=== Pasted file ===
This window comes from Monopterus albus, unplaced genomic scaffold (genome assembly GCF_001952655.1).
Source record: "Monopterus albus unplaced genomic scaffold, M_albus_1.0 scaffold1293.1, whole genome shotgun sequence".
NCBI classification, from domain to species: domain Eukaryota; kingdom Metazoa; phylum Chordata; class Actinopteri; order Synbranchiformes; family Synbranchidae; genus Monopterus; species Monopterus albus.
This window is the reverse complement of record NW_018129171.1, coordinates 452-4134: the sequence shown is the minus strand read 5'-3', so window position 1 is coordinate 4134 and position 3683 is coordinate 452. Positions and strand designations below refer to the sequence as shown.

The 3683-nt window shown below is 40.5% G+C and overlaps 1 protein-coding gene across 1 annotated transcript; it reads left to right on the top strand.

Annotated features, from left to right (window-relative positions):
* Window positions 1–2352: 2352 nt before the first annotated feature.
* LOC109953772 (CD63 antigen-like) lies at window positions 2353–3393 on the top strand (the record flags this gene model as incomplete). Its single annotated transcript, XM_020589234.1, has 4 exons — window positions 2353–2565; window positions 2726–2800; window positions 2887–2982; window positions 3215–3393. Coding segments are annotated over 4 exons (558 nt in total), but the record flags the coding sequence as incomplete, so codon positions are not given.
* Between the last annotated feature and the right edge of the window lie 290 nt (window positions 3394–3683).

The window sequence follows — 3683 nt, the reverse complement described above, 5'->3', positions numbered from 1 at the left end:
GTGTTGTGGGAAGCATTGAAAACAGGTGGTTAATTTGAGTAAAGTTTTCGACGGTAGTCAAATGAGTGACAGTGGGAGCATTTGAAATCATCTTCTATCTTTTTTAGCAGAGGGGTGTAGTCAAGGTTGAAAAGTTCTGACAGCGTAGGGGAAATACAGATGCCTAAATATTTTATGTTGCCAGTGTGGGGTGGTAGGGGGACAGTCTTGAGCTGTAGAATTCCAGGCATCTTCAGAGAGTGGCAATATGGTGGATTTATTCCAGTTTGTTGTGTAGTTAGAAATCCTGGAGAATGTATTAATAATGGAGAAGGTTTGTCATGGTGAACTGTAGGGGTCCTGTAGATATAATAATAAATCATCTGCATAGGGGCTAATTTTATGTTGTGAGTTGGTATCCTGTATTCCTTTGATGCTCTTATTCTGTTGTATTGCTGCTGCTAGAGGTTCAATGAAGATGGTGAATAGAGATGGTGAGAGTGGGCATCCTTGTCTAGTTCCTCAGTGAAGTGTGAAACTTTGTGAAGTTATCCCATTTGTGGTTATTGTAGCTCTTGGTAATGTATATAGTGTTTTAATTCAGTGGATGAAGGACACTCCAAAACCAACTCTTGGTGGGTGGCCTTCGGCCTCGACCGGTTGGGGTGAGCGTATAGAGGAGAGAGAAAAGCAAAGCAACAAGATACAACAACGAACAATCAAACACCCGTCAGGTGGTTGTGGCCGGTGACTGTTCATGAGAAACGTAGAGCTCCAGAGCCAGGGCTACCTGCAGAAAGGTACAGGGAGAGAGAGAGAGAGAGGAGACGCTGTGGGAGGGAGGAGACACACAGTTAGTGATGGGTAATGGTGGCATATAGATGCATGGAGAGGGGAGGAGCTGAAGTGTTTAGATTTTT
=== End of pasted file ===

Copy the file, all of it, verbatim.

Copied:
This window comes from Monopterus albus, unplaced genomic scaffold (genome assembly GCF_001952655.1).
Source record: "Monopterus albus unplaced genomic scaffold, M_albus_1.0 scaffold1293.1, whole genome shotgun sequence".
NCBI classification, from domain to species: domain Eukaryota; kingdom Metazoa; phylum Chordata; class Actinopteri; order Synbranchiformes; family Synbranchidae; genus Monopterus; species Monopterus albus.
This window is the reverse complement of record NW_018129171.1, coordinates 452-4134: the sequence shown is the minus strand read 5'-3', so window position 1 is coordinate 4134 and position 3683 is coordinate 452. Positions and strand designations below refer to the sequence as shown.

The 3683-nt window shown below is 40.5% G+C and overlaps 1 protein-coding gene across 1 annotated transcript; it reads left to right on the top strand.

Annotated features, from left to right (window-relative positions):
* Window positions 1–2352: 2352 nt before the first annotated feature.
* LOC109953772 (CD63 antigen-like) lies at window positions 2353–3393 on the top strand (the record flags this gene model as incomplete). Its single annotated transcript, XM_020589234.1, has 4 exons — window positions 2353–2565; window positions 2726–2800; window positions 2887–2982; window positions 3215–3393. Coding segments are annotated over 4 exons (558 nt in total), but the record flags the coding sequence as incomplete, so codon positions are not given.
* Between the last annotated feature and the right edge of the window lie 290 nt (window positions 3394–3683).

The window sequence follows — 3683 nt, the reverse complement described above, 5'->3', positions numbered from 1 at the left end:
GTGTTGTGGGAAGCATTGAAAACAGGTGGTTAATTTGAGTAAAGTTTTCGACGGTAGTCAAATGAGTGACAGTGGGAGCATTTGAAATCATCTTCTATCTTTTTTAGCAGAGGGGTGTAGTCAAGGTTGAAAAGTTCTGACAGCGTAGGGGAAATACAGATGCCTAAATATTTTATGTTGCCAGTGTGGGGTGGTAGGGGGACAGTCTTGAGCTGTAGAATTCCAGGCATCTTCAGAGAGTGGCAATATGGTGGATTTATTCCAGTTTGTTGTGTAGTTAGAAATCCTGGAGAATGTATTAATAATGGAGAAGGTTTGTCATGGTGAACTGTAGGGGTCCTGTAGATATAATAATAAATCATCTGCATAGGGGCTAATTTTATGTTGTGAGTTGGTATCCTGTATTCCTTTGATGCTCTTATTCTGTTGTATTGCTGCTGCTAGAGGTTCAATGAAGATGGTGAATAGAGATGGTGAGAGTGGGCATCCTTGTCTAGTTCCTCAGTGAAGTGTGAAACTTTGTGAAGTTATCCCATTTGTGGTTATTGTAGCTCTTGGTAATGTATATAGTGTTTTAATTCAGTGGATGAAGGACACTCCAAAACCAACTCTTGGTGGGTGGCCTTCGGCCTCGACCGGTTGGGGTGAGCGTATAGAGGAGAGAGAAAAGCAAAGCAACAAGATACAACAACGAACAATCAAACACCCGTCAGGTGGTTGTGGCCGGTGACTGTTCATGAGAAACGTAGAGCTCCAGAGCCAGGGCTACCTGCAGAAAGGTACAGGGAGAGAGAGAGAGAGAGGAGACGCTGTGGGAGGGAGGAGACACACAGTTAGTGATGGGTAATGGTGGCATATAGATGCATGGAGAGGGGAGGAGCTGAAGTGTTTAGATTTTT